Even though they did not raise the sails when we left for Lanzarote, weClick to enlarge did have another beautiful sight that evening.  The moon and Jupiter were well placed in the sky and made quite a show.

Lanzarote is a volcanic island with a long history.  It was first settled by the Phoenicians in 1100BC and the Greeks, Romans and Egyptians were all familiar with it.

We only had a short stopover in Arrecife, the capital, and the only tour offered Click to enlargewas billed as Very Strenuous.  We opted instead to tour the city and explorer the area around the port.  The shopping area was nothing particularly exciting but we did see some interesting sites.    This sight intrigued us but were unable (with our limited command of Spanish) to find out exactly what it was.  As best we could determine it was some sort of park or resort out on a small island connected to the main island via a causeway.

Click to enlargeAnother feature of the port was Castillo de San Gabriel which was built in 1573 as a defense against pirates.  This was, to me, a very different from other castles we have visited, being quite low and rather small.  I was also a bit disappointed with the cannonsCastleSanGabriel2 on display as they were clearly more modern (breach-loaders) than the castle itself.   The small island where the castle was located was connected to the main island by a drawbridge built sometime later.

DolphinOur next destination was Agadir Morocco and we sailed from Lanzarote shortly after noon on 11/23.  Along the way that afternoon we were joined by a group of dolphins who played in the wake of the ship.  I found them rather hard to photograph but did manage one good image.

Las Palmas

Click to enlargeWe arrived at Las Palmas on Gran Canaria Island  at 8am the next morning  Las Palmas is the capital of the Canary Islands (alternating with Santa Cruz.)

We had an early breakfast as we were scheduled for a “Panoramic Tour” of the island starting at 8:30.  That tour took us on  some of the narrowest, steepest and most twisty roads I have ever seen.  Click to enlargeThe bus took us up to a point overlooking the “Crater of Bandam”, a volcanic caldera that was left from an eruption 5000 years ago.

Then we visited a town called Teror – the guide had to tell us how the people living there were known as Click to enlarge“Terorists.”   It was Sunday so they were performing mass in Basílica de Nuestra Señora del Pino. Because of that we only saw it from the outside.  At the same time there was the weekly market going on in the streets around the Basilica.  We wandered around there seeing everything for sale from cotton candy and roast chestnuts  to Click to enlargeclothing and jewelry. We also sampled a local product – Honey Rum.  Quite good though  very sweet – a small amount was enough.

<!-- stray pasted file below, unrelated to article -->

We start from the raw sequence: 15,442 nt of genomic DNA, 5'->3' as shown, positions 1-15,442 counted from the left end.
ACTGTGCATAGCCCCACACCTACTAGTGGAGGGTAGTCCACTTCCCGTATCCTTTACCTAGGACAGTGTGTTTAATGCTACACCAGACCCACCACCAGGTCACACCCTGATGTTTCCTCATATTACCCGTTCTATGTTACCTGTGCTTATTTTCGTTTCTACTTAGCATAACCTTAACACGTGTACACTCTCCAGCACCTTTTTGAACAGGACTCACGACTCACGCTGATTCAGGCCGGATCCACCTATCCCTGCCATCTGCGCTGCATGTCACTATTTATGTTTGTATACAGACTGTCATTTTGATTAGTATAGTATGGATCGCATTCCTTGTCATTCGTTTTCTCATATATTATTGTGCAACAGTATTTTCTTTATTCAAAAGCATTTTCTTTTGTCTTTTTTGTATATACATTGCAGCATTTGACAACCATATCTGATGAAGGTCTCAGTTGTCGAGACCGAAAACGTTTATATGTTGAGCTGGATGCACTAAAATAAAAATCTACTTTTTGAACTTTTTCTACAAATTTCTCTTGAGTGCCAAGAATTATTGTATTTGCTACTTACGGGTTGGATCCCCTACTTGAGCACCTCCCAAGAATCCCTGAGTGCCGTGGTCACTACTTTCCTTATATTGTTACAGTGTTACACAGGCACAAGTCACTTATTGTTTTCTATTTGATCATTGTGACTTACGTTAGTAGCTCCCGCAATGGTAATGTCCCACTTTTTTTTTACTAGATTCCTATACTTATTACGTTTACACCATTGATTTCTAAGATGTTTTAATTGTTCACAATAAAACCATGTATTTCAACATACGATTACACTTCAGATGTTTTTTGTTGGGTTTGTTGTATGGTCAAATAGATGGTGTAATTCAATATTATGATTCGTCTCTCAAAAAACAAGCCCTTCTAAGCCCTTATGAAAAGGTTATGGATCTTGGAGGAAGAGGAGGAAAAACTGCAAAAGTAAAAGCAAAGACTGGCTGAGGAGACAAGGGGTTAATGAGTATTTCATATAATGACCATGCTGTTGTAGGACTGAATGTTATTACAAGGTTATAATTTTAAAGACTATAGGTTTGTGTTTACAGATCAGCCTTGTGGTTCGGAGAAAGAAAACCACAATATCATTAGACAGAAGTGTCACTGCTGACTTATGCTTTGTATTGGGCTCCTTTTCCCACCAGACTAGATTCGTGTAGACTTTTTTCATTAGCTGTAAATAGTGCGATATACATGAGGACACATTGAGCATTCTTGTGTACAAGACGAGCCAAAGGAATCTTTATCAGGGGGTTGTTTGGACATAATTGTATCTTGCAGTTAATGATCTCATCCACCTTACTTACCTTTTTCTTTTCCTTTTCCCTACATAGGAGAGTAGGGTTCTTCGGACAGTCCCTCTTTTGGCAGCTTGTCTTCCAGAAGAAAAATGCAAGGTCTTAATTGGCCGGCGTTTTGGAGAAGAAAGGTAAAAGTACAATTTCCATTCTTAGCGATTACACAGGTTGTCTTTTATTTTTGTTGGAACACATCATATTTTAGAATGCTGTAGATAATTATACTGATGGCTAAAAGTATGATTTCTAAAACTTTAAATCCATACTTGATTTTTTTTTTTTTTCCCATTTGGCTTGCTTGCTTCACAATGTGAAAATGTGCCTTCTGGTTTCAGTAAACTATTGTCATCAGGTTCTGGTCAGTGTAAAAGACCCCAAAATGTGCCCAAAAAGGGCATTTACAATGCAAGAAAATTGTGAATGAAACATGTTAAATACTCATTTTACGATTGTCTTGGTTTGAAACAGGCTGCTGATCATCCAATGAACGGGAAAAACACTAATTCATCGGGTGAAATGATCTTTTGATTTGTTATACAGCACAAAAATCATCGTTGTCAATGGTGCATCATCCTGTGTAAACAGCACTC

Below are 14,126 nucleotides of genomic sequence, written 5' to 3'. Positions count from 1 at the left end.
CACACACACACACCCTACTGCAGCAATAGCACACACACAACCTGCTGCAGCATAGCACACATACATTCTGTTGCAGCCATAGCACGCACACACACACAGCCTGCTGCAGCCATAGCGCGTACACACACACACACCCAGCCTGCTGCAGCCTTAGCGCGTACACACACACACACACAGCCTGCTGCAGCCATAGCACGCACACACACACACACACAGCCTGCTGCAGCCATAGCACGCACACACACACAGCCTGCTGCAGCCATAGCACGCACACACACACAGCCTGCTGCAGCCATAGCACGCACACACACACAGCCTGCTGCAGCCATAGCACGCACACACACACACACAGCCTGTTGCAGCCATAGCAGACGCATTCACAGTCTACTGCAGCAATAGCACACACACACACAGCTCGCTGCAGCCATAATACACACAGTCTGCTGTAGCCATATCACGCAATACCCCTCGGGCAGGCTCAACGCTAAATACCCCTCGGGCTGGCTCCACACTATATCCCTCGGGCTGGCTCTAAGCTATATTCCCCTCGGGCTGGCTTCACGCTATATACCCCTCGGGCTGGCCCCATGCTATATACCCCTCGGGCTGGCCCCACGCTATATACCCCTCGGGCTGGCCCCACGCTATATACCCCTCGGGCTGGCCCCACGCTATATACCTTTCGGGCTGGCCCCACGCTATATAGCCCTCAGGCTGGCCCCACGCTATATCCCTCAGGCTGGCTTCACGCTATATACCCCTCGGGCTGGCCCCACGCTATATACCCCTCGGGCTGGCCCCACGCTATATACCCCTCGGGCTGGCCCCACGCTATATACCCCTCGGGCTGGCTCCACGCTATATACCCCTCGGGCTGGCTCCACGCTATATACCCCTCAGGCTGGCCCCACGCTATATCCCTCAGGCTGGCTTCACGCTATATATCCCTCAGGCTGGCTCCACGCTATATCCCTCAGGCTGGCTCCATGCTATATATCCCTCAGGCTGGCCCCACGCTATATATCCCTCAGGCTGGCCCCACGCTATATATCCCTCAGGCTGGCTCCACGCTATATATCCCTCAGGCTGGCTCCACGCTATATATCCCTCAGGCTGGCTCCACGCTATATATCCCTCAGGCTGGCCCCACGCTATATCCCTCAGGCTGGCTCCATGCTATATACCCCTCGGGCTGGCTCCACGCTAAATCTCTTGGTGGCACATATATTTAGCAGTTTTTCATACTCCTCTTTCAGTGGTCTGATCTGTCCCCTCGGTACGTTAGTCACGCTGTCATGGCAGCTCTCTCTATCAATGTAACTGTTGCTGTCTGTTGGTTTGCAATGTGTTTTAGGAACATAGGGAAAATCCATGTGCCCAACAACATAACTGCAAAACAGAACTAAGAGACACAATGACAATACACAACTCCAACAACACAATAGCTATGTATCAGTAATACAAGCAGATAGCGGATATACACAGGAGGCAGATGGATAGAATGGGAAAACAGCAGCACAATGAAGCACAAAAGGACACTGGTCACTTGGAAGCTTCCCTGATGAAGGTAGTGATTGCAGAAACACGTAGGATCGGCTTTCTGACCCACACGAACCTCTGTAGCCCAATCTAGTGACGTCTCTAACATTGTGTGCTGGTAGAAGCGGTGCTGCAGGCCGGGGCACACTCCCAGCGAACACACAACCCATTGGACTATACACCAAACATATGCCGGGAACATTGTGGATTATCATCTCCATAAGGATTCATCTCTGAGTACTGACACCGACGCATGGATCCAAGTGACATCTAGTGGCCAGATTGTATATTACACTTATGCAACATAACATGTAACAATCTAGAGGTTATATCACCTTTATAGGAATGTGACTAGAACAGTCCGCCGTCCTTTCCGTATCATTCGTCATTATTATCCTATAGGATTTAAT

Next we went on to Arucas which is in an area of banana farms and famous for Click to enlargeThe Church of San Juan Bautista.  An impressive structure built from local stone with many intricate carvings.  Construction was begun in 1909 and only finished recently.  Again, mass was being conducted so we did not go inside.

Finally we returned to Las Palmas but before going to the ship we stopped by the marina to see the start of a huge yacht race.  This race starts in Las Palmas and ends up at St. Lucia in Click to enlargethe Caribbean.  We were told that there were 250 boats starting out that day (11/22) and that they would cover the 2700 nautical miles in about 3 weeks.

We returned to the ship just in time for a late lunch and spent the remainder of the day lounging by the pool and getting to know more of our fellow passengers.  We sailed for Lanzarote at 7pm and once again, because of weather conditions, they did not raise the sails. 🙁

USA to Spain

Jan and I are just back from a cruise to the Canary Islands, Morocco and Portugal.  This is the first of a number of posts about our trip.

From home (Iowa) we first flew to Chicago, pleasantly at a sane time of day.  No problems and enough layover  at O’Hare to allow us to have lunch.  Our flight to Madrid  left on time and there were no problems there either.  At Madrid, going through customs was a snap.  I wish things were that easy in the US.  The only difficulty was a long wait before our next flight to Tenerife.  Luckily we were able to spend the time in the comfortable Air Iberia VIP lounge.

The flight to Tenerife was a little late and the situation was complicated because the gate attendant only made announcements in Spanish.  Eventually we got on board and took off.  We had a nice lunch/dinner and the flight was just a couple of hours long.  While waiting for our luggage at the Tenerife airport we met some others who were going on the same cruise.